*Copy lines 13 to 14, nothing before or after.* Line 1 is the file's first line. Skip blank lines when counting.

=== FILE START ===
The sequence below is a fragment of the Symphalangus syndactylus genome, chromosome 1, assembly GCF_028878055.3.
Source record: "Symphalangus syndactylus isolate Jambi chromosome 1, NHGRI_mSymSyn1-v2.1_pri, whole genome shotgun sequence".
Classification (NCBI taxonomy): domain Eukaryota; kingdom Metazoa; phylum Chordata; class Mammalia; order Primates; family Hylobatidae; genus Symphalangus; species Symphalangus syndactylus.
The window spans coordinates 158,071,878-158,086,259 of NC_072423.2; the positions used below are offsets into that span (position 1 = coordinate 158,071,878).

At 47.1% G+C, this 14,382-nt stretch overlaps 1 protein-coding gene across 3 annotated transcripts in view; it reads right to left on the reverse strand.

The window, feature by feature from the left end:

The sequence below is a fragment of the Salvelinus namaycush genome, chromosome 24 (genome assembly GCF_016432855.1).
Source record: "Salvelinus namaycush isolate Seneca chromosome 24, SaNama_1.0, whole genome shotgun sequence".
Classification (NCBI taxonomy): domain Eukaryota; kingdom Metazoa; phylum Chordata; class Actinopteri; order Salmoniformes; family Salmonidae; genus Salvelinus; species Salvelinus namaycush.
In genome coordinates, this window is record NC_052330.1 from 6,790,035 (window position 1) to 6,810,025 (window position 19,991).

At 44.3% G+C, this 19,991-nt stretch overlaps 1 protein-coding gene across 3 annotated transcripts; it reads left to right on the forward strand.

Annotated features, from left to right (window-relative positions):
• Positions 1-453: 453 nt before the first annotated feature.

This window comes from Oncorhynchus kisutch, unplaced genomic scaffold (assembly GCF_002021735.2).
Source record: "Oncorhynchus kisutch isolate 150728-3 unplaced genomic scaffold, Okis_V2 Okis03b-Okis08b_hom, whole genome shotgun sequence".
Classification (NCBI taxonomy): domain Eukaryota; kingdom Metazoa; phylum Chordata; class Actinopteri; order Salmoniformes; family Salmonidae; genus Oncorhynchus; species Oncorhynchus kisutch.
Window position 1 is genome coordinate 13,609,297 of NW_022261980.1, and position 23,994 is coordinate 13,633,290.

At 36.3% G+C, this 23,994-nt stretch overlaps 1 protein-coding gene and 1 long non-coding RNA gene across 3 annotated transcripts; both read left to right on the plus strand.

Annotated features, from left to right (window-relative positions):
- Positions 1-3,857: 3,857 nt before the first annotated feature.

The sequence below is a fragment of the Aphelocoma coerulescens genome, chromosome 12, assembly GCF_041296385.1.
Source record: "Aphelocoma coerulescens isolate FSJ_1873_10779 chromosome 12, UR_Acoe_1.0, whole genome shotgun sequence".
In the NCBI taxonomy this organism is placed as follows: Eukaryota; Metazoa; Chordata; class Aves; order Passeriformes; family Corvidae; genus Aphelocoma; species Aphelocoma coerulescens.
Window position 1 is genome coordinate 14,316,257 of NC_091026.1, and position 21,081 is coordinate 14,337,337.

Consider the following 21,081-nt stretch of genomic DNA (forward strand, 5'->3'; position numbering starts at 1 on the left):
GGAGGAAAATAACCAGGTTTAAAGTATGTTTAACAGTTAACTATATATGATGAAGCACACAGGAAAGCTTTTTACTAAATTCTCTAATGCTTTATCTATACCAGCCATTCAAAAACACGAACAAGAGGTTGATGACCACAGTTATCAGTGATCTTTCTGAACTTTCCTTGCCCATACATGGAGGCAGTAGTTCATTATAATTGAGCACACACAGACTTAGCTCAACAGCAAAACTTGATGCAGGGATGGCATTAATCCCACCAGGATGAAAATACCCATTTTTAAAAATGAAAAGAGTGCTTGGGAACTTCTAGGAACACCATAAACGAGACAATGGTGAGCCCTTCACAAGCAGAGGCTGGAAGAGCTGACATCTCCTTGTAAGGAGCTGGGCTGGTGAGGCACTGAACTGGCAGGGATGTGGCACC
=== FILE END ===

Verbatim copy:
• Positions 1-453: 453 nt before the first annotated feature.

This window comes from Oncorhynchus kisutch, unplaced genomic scaffold (assembly GCF_002021735.2).